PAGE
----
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Make a cube out of straws and have a go at this practical challenge.


Reasoning about the number of matches needed to build squares that share their sides.

Little Boxes

How many different cuboids can you make when you use four CDs or DVDs? How about using five, then six?

Right or Left?

Age 7 to 11
Challenge Level

Many of you sent in correct answers to this problem, but not all were as well explained as these. Wilson from Beecroft Primary School wrote to say:

To work out the whether the dice are right- or left-handed, I pictured the dice in my head and then I matched them up with the pictures.

Philip from Woodfall Junior School also took this approach and says:

You can mentally rotate each die (finding the missing numbers by using the knowledge that opposite faces add up to seven) so that this happens, and then you can see if the die is right-handed, with the two at the front, or left-handed, with the three at the front.

April from Springfield Junior School explains exactly what she visualised:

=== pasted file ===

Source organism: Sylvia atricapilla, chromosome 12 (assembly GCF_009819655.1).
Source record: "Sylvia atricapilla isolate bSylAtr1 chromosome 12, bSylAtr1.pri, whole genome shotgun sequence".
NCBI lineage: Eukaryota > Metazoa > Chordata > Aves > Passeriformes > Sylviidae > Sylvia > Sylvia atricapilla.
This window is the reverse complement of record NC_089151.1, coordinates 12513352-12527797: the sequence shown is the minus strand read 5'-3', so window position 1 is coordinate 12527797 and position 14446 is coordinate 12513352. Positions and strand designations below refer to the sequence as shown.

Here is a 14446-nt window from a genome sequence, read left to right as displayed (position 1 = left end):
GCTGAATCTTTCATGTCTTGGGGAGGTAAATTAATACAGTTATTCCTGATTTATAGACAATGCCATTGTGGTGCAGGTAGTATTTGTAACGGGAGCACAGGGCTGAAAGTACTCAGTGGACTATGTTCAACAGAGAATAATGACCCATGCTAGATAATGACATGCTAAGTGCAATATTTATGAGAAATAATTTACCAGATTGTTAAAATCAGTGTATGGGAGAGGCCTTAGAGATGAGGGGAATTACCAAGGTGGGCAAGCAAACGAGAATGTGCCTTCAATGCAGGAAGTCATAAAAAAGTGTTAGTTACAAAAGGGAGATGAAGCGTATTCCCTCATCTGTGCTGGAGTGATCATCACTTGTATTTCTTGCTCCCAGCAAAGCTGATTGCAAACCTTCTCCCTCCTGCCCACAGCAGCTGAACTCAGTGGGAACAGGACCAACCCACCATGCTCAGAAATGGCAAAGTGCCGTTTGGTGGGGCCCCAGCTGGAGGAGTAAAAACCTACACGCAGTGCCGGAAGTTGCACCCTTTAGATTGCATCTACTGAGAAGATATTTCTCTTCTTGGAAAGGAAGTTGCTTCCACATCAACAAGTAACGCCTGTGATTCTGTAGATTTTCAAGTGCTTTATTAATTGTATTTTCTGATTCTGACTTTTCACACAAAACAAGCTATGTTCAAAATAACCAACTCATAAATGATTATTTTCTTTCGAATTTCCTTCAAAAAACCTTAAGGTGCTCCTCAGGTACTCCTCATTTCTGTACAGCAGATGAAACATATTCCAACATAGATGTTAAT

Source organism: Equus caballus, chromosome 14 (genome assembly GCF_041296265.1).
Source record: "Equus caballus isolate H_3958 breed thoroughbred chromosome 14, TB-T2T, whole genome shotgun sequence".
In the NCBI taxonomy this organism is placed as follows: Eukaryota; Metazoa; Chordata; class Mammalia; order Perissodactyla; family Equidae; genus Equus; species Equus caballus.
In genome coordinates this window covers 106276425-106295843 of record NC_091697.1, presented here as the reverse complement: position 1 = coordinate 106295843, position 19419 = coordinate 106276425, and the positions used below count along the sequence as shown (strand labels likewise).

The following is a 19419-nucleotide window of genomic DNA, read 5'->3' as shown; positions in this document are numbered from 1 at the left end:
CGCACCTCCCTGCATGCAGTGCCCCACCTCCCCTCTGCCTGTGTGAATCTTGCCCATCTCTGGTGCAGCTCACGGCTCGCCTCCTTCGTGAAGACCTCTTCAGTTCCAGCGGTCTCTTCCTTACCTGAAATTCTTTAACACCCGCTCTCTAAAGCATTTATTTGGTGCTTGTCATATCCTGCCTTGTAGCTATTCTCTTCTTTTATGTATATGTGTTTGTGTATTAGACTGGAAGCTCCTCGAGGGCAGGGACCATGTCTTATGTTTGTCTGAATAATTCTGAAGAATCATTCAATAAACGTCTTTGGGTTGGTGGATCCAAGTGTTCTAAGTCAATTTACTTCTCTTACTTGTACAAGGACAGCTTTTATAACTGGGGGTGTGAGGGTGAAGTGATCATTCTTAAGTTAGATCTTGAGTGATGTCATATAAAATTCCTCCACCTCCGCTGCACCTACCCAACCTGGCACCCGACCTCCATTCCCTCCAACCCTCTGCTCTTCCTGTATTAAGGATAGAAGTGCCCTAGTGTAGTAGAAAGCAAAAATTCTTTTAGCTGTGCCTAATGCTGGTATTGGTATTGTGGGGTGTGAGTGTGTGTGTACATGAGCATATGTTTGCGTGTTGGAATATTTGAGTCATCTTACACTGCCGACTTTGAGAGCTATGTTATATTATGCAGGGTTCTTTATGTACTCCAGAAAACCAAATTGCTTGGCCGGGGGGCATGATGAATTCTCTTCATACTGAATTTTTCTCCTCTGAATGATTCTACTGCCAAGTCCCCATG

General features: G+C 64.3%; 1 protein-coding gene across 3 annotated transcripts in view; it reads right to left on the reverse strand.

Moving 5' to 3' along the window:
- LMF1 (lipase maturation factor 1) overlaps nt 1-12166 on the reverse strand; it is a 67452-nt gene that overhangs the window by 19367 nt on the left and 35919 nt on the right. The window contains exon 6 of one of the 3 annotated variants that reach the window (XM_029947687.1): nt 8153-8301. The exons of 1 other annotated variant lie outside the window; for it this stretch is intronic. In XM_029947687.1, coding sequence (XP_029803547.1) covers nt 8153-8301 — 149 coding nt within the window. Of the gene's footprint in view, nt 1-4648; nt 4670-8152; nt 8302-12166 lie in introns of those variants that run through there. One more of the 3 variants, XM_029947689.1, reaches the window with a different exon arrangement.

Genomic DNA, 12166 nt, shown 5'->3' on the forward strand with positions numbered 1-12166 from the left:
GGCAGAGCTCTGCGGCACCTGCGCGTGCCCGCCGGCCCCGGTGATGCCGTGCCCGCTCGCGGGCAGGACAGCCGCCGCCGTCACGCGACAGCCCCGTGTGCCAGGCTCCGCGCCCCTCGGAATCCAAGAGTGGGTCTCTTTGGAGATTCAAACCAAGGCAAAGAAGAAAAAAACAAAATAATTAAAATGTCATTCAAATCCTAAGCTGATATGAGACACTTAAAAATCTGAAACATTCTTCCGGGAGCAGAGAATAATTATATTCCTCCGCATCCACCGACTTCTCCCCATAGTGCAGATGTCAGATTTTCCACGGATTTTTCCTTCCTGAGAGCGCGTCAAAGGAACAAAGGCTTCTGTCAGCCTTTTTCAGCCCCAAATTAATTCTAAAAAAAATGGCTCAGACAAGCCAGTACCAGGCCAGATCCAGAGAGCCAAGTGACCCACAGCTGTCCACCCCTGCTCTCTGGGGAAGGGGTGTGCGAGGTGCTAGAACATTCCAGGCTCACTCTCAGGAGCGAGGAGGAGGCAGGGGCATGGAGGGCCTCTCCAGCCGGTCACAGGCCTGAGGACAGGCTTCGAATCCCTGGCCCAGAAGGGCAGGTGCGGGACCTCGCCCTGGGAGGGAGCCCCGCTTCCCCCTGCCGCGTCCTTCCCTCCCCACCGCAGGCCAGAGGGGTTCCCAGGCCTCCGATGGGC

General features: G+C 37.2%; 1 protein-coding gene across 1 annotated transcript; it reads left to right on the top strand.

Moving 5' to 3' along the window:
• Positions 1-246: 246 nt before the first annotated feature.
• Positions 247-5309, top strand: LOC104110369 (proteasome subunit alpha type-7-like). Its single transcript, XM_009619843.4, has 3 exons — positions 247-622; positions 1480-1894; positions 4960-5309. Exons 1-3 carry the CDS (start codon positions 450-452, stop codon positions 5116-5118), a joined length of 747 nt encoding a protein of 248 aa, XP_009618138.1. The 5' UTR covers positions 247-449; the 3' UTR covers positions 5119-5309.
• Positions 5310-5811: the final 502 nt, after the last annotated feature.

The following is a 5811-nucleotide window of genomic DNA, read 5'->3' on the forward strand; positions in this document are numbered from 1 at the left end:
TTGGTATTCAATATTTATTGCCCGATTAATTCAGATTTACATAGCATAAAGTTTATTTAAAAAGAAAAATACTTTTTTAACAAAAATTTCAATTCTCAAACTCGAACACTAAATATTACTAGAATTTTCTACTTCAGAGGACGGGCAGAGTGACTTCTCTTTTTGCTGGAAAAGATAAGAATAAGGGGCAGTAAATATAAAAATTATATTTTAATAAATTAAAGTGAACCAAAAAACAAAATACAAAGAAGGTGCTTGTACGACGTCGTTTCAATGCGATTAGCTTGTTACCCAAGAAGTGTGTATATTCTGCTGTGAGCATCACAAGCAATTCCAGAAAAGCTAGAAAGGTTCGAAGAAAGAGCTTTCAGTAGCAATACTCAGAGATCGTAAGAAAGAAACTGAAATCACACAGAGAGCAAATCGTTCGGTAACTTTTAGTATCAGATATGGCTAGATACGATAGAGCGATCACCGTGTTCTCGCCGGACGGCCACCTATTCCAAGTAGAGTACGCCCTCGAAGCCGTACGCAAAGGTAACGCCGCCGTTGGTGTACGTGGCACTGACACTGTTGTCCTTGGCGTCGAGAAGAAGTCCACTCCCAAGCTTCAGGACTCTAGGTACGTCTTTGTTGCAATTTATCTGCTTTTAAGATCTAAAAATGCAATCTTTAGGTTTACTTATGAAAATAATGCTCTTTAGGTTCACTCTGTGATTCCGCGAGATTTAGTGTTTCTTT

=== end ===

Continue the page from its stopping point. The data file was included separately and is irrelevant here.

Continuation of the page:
1. Right-handed die
Roll it backwards so the $5$ is at the back and the $1$ is on the top. The front face will be $2$ because $5+2=7$. $3$ will still be on the right.

2. Right-handed die
Roll it to the right so the $6$ is on the bottom. That means $1$ is on the top because $6+1=7$. $3$ is on the right and $2$ stays at the front.

3. Right-handed die
Roll it backwards $2$ times so the $5$ is at the back and the 6 is on the bottom. The top is $1$ because $6+1=7$, and the front is $2$ because $5+2=7$. $3$ stays on the right.

4. Left-handed die
Roll it forwards so the $6$ is on the bottom. The top is $1$ because $6+1=7$. The $5$ moves from the top to the front. Turn it left so the five moves to the left hand side and the $3$ moves to the front. The right hand side is $2$ because $5+2=7$.

This is a great step-by-step way of approaching the problem, April. Well done.